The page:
“Grade school kids with matching cowboy dreams grow old fulfilling youthful inclinations.”
Living in a rural community, students in the olden days walked to and from school including going home for dinner. Dennis is a couple years younger, yet friendship quickly bonded during the daily joint jaunts nearly a mile each direction.
Neither had horses, but cowboy boots and snap-yoked shirts revealed certain commonness. Without perfect attendance shared Sunday school class further enhanced comradery of Western life.
Wednesday was afternoon off for grocery store carryout boy frequently joining another cowboy dreamer fishing the nearby river. Then aspirations began to materialize.
Two acres with a barn in the city limits allowed for the older horse fascinator to get his own Spot. Dennis went to work as exercise rider for the trainer at a racetrack the community had just built. Saddle club’s arena infield the oval track became evening get together for the young horsemen.
Cowboy bond strengthened during high school in youth agriculture organizations with both envisioning rodeo successes. Saturday nights on the town began when stopping to get Dennis at home playing his electric guitar singing cowboy songs.
Team roping practices Thursday evenings started developing some rodeo skills soon leading to steer riding in yokel events. Jake contracted the annual summer rodeo and of course a couple teenagers were insistent to climb down into the chutes.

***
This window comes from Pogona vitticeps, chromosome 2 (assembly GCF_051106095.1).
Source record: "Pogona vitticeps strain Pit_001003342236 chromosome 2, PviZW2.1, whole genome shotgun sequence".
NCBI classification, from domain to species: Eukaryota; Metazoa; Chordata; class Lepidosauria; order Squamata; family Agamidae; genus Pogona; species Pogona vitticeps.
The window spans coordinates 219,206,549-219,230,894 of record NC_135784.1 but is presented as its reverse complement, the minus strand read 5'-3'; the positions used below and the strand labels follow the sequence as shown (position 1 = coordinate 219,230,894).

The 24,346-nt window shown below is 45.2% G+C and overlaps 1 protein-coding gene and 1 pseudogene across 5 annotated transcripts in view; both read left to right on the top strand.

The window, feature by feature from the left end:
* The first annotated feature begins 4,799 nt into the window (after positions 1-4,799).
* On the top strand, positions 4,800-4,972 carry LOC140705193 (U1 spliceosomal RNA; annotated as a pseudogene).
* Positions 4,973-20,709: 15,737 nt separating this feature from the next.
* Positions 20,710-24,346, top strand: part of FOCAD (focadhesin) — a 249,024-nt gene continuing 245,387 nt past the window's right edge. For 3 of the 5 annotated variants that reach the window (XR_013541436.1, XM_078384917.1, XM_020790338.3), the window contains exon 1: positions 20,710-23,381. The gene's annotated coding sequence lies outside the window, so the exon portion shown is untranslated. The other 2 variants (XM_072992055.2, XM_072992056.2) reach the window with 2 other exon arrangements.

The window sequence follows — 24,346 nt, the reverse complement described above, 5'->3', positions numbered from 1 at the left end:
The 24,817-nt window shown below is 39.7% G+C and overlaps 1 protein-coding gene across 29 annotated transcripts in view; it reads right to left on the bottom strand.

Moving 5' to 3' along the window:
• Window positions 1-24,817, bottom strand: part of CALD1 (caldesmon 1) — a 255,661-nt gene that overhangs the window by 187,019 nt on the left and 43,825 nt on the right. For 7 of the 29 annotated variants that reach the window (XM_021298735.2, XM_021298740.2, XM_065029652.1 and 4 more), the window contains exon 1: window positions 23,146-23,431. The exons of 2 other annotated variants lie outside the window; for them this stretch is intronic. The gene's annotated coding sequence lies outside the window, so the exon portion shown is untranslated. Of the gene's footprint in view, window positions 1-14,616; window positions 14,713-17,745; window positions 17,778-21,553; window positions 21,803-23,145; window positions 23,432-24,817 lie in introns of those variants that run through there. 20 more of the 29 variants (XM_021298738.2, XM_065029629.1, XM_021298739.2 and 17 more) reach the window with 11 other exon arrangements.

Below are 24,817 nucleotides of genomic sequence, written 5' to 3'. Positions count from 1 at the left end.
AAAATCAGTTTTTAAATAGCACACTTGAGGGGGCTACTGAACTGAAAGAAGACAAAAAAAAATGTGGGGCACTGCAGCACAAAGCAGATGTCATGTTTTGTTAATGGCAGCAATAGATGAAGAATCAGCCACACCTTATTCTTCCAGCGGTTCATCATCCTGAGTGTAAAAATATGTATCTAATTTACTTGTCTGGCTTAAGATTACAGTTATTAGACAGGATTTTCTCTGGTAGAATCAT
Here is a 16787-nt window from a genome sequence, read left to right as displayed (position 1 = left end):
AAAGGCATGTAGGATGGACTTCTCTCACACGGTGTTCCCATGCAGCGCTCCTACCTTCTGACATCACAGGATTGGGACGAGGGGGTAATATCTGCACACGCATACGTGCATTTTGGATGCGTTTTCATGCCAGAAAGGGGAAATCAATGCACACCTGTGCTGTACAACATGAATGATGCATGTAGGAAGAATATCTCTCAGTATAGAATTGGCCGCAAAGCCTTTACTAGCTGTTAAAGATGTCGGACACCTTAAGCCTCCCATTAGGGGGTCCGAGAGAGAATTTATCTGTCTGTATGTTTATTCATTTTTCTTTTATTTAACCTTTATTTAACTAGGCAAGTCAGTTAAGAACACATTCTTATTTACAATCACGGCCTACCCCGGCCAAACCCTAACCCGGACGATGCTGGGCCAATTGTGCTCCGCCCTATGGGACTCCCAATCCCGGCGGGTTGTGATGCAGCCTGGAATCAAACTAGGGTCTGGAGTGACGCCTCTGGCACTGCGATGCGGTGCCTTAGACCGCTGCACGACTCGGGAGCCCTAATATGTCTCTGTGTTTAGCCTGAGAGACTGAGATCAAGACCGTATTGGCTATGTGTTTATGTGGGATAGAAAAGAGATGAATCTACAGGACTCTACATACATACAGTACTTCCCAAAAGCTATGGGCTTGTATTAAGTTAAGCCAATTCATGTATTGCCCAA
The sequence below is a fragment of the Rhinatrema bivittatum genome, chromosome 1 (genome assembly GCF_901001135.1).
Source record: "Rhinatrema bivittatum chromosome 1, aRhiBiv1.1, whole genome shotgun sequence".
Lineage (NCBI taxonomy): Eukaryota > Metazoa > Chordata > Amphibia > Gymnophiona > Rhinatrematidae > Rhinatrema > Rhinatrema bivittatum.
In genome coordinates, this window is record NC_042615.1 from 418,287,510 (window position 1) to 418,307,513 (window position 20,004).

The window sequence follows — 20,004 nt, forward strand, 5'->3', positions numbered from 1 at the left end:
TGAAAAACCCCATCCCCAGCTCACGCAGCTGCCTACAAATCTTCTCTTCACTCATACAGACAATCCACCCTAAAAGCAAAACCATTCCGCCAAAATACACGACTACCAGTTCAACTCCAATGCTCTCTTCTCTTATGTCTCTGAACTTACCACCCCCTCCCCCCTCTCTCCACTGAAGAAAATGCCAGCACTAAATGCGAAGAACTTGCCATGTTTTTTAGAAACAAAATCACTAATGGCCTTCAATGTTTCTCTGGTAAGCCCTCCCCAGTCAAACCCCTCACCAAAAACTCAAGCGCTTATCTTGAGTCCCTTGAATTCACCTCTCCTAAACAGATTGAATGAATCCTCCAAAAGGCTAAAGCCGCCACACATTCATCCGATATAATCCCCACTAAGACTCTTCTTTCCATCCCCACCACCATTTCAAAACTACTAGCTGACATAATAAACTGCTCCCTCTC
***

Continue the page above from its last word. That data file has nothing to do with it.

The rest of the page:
Dennis collected checks on broncs and bulls while his friend scowled getting up after High Pockets and others dumped him. Amateur circuit found the compadres paying entry fees fairly regularly with the partner’s payback furnishing gas money.
Still there was romancing as Dennis was groomsman for his friend and granted the sidekick best man honors.
Going different directions, Dennis became a renowned racehorse trainer, while subordinate pursued ranching with subsistence job. When head-on car crash hospitalized unconscious the city-worker-rancher, Dennis was bedside regular during convalescing.
It was then a black stallion registered as namesake Dennis Good was acquired starting the Quarter Horse breeding program.
Recent front page newspaper racehorse picture story of the cowboy friend’s family brought reflections from the past seven decades.
Staggering was sad passing of Dennis’ wife Nancy last year yet tradition continues. Daughters, son, children-in-law, grandchildren thrive the “Good” cowboy way.
Reminded of First Samuel 2:8: “He protectively cares for faithful friends, step by step.”